One of the most unusual and technically intriguing watches that I’ve seen so far this year at the 2015 edition of the SIHH is the Zeitwerk Minute Repeater. The Zeitwerk Minute Repeater is actually not Lange’s first minute repeater –that distinction goes to the Lange Grand Complication, which is a grand et petite sonnerie, minute repeater, with foudroyante rattrapante chronograph and perpetual calendar with instantaneous jumping indications for the calendar.
The Grand Comp (if I may employ loose, watch-guy vernacular) is also an extremely rare beast and with only six to be made, at the space-time blistering speed of about one per year, it is not something apt to enter even the most elevated realm of collector discourse as anything to be actually experienced. No, the Grand Comp is one of those watches that was no sooner introduced than it passed into the realm of legend, and for mere mortals like myself (and probably you) it will remain forever a rumor heard as if from afar.
The Zeitwerk Minute Repeater, on the other hand, is going to be a regular production piece, and while the Grand Comp is an extremely traditionally constructed watch (albeit one with a lot of small tweaks to its traditional watchmaking solutions, intended to make it generally more reliable, durable, and robust) the Zeitwerk is pretty ground-breaking.
The Zeitwerk Minute Repeater is a so-called decimal repeater: that is to say, it chimes the hours on a single gong, and then each ten minute interval after the hour on two gongs –ordinary minute repeaters chime the quarter hours –and then the minutes. Decimal repeaters are quite rare; I’m aware of only two others. One is Kari Voutilainen’s decimal repeater, which was introduced in 2005, and the other is the Seiko Credor Spring Drive Minute Repeater. You will sometimes see the term “decimal repeater” in reference to repeaters made just after the French Revolution –these are repeaters that keep time according to the Republican decimal time-keeping system, which had 10 hours per day, 100 minutes per hour, and 100 seconds per minute –but these are different from the modern decimal repeaters, of course.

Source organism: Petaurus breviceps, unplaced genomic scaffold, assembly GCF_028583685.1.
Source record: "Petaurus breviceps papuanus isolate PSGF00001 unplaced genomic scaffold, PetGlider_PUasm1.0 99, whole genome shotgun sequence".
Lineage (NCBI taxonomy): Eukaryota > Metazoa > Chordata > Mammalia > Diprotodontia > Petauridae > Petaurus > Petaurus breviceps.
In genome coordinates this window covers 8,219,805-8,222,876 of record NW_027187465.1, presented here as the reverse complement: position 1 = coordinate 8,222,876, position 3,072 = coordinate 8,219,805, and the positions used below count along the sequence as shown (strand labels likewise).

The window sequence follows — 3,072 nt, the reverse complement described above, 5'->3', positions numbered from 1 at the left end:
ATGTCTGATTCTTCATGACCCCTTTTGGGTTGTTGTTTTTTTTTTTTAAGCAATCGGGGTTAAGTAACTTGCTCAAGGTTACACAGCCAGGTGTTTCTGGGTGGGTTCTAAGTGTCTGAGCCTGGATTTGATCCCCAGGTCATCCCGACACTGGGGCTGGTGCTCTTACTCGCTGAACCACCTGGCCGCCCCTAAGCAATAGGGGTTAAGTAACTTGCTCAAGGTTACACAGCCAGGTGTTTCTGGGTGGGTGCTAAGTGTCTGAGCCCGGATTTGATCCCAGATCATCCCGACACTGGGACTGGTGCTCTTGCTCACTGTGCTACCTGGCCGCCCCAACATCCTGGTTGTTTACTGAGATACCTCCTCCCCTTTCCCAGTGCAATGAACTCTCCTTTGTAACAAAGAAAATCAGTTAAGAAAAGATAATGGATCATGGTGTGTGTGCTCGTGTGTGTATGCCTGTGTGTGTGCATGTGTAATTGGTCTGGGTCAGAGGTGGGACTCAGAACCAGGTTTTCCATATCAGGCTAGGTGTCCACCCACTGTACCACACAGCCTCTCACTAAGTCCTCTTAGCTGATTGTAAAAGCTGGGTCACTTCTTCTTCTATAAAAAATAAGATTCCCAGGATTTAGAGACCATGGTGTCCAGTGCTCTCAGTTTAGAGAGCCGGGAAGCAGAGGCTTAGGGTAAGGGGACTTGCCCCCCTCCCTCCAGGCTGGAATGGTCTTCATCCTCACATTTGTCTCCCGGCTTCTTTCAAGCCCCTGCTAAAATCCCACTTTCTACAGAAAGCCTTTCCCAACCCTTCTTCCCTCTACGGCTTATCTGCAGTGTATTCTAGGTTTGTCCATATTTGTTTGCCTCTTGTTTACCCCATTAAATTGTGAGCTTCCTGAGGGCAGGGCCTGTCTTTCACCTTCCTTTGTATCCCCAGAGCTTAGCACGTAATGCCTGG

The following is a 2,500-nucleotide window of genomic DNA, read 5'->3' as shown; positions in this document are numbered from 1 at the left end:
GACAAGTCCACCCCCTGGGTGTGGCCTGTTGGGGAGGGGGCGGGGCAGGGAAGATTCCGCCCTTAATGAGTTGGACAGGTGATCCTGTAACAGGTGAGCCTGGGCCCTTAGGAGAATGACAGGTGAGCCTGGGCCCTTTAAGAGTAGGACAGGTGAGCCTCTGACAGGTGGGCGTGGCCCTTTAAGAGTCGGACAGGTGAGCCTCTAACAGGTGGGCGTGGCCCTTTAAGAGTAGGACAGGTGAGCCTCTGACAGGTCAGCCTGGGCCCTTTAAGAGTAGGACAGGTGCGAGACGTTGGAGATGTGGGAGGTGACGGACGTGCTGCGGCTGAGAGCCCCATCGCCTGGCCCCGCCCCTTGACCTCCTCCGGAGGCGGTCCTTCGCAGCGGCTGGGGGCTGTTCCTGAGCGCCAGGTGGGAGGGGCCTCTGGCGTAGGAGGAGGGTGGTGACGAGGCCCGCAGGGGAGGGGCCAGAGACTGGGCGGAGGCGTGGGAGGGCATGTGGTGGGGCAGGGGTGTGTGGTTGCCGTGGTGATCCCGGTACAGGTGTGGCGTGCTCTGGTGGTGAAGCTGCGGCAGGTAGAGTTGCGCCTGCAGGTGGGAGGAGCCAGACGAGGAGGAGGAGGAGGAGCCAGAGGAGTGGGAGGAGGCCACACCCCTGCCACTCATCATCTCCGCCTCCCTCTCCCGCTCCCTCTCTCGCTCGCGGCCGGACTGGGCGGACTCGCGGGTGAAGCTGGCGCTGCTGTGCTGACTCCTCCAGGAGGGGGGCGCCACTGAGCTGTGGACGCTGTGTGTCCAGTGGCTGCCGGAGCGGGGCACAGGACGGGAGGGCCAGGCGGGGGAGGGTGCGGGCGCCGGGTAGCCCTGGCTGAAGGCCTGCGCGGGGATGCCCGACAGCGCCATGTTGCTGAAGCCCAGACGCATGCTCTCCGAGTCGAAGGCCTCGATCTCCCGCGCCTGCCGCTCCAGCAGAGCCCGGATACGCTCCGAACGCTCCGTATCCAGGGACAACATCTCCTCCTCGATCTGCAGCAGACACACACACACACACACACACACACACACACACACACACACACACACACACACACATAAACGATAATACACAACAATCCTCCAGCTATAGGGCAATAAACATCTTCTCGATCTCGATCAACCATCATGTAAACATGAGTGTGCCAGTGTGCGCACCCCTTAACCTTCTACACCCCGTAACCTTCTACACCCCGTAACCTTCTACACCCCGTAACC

The Zeitwerk Minute Repeater’s construction is very different from that of most other repeaters. In general minute repeaters “sample” the time from the motion works of a watch –that is, the gears that determine the position of the hands. The Zeitwerk, on the other hand, has no hands –instead, it uses a system of rotating disks. The Zeitwerk Minute Repeater, therefore, has to have its repeating works constructed so as to allow the snails and racks for the repeating system to sample the time from the positions of the disks.
One of Lange’s most important objectives was to ensure that “what you see is what you hear,” –it takes up to 20 seconds for a full strike of the time (at 12:59) and in such a circumstance it might happen that the ones minute indication might jump before the strike is completed (that is, that while 11:55 is striking, for instance, the time changes to 11:56.) To prevent this Lange has constructed a blocking mechanism that prevents the ones disk from jumping until the strike is completed.
Another interesting feature of the watch is the power supply for the repeater. Ordinarily a repeater strike is powered by a separate spring barrel that is wound when the repeater slide is pulled down. The Zeitwerk’s movement, however, would not have allowed the addition of such a barrel without making the movement undesirably large. Lange, therefore, chose to draw energy from the (very large) mainspring barrel driving the going train. As the Zeitwerk has a train remontoire to ensure an unvarying supply of torque the operation of the repeater doesn’t adversely affect timekeeping; however, operation of the repeater does drain energy from the mainspring and if the power reserve drops too low, another blocking mechanism prevents the repeater from being activated by its pusher. There’s a very tasteful little red dot on the power reserve indication to show when energy’s run too low for the repeater to strike –if the watch is full wound, it takes exactly 12 strikes of the hour 12:59 to run the mainspring down to that point.
It’s a wonderful achievement. While the Grand Comp has an augustan hauteur in the face of which one can only bow low, the Zeitwerk has an intellectual interest –as well as a very idiosyncratic and completely Lange-esque charm –that makes the Zeitwerk seem immediately more approachable (well, as much as a 440,000 euro watch can seem approachable) and though the Grand Comp will forever remain a testimony to Lange’s prowess in the past, the Zeitwerk Minute Repeater is fresh evidence of its ability to create watches of both enormous ingenuity and imagination.